When England legend Marieanne Spacey-Cale began life as Southampton manager in the lowly Southern Region Women's Football League in 2018 competing with grass-roots outfits Warsash Wasps, Barton Rovers and Woodley United, the road ahead to reach the Women's Championship looked as long and twisting as some of the country lanes leading to their opponents' pitches.
Three promotions and only one league defeat later, the 91-times capped former England, Arsenal and Fulham forward will see her Southampton side open the new second-tier season at St Mary's Stadium against Charlton Athletic on a Saturday afternoon that will represent the seismic transformation of the club following their rapid rise up through the pyramid.
"Going to grass-roots pitches, going down little windy lanes and finding there are dog walkers around the outside, that’s all part of the experience and helps drive you to get to the next level," Spacey-Cale told Telegraph Sport, reflecting on some of their away trips in her first season in charge such as travelling to New Milton Town's Fawcetts Field home. "Those memories should never be forgotten, because they give us resilience, robustness and that desire to keep getting better. It gives you the grounding and that humility.
"We’ve fought for this, we’ve earned this, and we shouldn’t forget any player who has been part of this journey - without those players at the beginning, where would we be now?"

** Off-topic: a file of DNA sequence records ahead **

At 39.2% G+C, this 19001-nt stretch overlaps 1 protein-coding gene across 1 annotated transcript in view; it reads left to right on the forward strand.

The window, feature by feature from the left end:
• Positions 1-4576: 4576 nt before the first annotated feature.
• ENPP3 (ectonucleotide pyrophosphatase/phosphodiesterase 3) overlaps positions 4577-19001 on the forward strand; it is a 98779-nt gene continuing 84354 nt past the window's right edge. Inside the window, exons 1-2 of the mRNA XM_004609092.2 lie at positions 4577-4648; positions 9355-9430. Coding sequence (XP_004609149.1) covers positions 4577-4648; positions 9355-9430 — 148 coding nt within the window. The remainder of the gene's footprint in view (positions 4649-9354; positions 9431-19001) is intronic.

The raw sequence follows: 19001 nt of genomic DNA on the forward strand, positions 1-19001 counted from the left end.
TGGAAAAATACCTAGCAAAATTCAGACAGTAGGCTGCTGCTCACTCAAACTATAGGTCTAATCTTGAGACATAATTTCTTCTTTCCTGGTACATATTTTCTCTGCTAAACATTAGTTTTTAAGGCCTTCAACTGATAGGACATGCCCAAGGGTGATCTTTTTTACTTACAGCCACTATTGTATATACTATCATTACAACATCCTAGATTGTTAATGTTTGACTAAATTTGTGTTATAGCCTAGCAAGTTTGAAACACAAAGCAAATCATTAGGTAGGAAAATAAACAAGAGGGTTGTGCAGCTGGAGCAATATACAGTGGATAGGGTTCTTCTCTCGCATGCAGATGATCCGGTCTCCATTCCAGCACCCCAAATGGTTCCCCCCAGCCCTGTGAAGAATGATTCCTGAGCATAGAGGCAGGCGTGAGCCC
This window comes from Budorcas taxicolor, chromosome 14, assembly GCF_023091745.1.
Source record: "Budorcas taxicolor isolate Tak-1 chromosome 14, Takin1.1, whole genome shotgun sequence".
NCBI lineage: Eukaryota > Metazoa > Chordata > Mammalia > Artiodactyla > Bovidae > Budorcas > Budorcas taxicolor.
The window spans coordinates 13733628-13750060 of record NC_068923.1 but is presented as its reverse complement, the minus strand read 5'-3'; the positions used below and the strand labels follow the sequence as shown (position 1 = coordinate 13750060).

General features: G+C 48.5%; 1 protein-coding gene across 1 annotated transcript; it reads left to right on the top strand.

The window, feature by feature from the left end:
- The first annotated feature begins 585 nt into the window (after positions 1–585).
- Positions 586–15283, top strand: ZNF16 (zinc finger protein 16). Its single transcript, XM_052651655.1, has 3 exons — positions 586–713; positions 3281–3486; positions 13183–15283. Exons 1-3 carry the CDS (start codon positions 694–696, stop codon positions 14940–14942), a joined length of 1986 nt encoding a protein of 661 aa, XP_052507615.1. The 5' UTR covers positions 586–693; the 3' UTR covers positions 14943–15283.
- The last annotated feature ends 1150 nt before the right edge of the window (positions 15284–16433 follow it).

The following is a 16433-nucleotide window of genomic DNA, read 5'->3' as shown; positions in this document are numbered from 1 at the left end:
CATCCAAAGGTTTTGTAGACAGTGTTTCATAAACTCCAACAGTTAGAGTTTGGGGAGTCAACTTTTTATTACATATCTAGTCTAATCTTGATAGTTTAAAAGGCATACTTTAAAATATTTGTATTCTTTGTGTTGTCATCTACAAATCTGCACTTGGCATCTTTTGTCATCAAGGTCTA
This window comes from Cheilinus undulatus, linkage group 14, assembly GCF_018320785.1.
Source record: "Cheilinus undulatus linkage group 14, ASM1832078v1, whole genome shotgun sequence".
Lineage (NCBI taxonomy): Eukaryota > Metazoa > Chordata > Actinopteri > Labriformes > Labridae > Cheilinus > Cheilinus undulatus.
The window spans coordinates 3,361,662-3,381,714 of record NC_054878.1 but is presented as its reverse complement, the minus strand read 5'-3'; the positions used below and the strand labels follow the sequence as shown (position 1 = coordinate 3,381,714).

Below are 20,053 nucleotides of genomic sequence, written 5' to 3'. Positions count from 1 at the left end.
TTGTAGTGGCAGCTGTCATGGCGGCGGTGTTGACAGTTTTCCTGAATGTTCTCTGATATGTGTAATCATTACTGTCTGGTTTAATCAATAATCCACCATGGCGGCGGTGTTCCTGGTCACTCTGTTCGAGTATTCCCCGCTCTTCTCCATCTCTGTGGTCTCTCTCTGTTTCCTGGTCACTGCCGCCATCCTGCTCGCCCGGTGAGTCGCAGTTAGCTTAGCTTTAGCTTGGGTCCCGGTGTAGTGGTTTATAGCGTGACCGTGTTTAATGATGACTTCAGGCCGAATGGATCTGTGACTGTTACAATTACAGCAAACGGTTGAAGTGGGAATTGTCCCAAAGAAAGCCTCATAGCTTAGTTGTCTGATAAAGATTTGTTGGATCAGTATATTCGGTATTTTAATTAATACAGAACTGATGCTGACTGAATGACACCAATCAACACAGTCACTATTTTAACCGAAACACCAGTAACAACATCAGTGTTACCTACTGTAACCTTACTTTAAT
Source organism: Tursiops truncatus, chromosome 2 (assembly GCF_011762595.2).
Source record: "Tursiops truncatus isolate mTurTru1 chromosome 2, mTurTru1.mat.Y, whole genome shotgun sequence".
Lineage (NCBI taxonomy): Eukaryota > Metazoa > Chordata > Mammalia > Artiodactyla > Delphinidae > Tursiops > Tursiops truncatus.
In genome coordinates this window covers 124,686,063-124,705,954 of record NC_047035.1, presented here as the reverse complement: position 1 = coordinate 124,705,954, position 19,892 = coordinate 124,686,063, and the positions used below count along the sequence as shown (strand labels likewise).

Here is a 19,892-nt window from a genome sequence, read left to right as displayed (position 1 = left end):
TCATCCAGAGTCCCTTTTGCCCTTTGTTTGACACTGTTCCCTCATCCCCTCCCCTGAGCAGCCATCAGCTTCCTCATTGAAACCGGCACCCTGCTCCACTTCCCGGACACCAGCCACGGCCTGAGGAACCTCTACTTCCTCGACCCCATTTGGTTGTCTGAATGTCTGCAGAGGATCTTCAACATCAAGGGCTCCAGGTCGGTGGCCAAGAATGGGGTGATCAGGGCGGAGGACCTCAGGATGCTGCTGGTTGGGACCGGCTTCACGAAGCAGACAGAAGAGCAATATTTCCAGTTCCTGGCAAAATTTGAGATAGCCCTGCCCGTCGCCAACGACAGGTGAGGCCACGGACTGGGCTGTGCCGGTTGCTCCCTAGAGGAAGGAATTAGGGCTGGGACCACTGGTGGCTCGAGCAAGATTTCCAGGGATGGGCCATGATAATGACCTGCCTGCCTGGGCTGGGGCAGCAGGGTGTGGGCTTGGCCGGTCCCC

Some of the current squad have been on the whole journey too, not least academy graduate midfielder Georgie Freeland, who scored four goals in Spacey-Cale's first league game in charge in September 2018, an 11-0 win over Newbury, and then provided the assist for their crucial winning goal in May 2022's promotion play-off win over Wolves to reach the second tier. And that latest promotion came at a prime time for the sport, as they now begin their new campaign less than three weeks after England's historic Euros triumph at Wembley, a landmark success that Spacey-Cale doesn't want the English women's game to just settle for.
"The Lionesses in the summer were phenomenal, they deserved to win the tournament, and now we have to grasp this opportunity," she continued. "We’ve got to really push for football in schools, more female coaches, more opportunities, but also we’ve got to ensure we don’t miss this. We’ve got to really live the hell out of winning the Euros. Let’s make sure the fans and the supporters who sit on the fence and say ‘do I go, don’t I go?’, that they do come along and it continues to grow."
Spacey-Cale has extra reason to feel proud at seeing the Lionesses triumph, having spent 11 years coaching at the FA prior to joining Southampton, including being on the staff when England finished third at the 2015 World Cup and working with many of the current squad when coaching the Under-23s. Prior to all that she was a leading light for the national side as a player in the sport's more primitive years in the Eighties and Nineties, and at club level lifted 16 major trophies before being inducted into the national Hall of Fame in 2009.
"I spoke to a couple of my ex-team-mates from the England squad and we’re all super, super proud of what’s been achieved, but also what we don’t want is to be sitting where we are now having won the Euros, it’s about what’s next - how do we progress to win the World Cup and to win the next Euros and the next World Cup? Progress doesn’t sit still."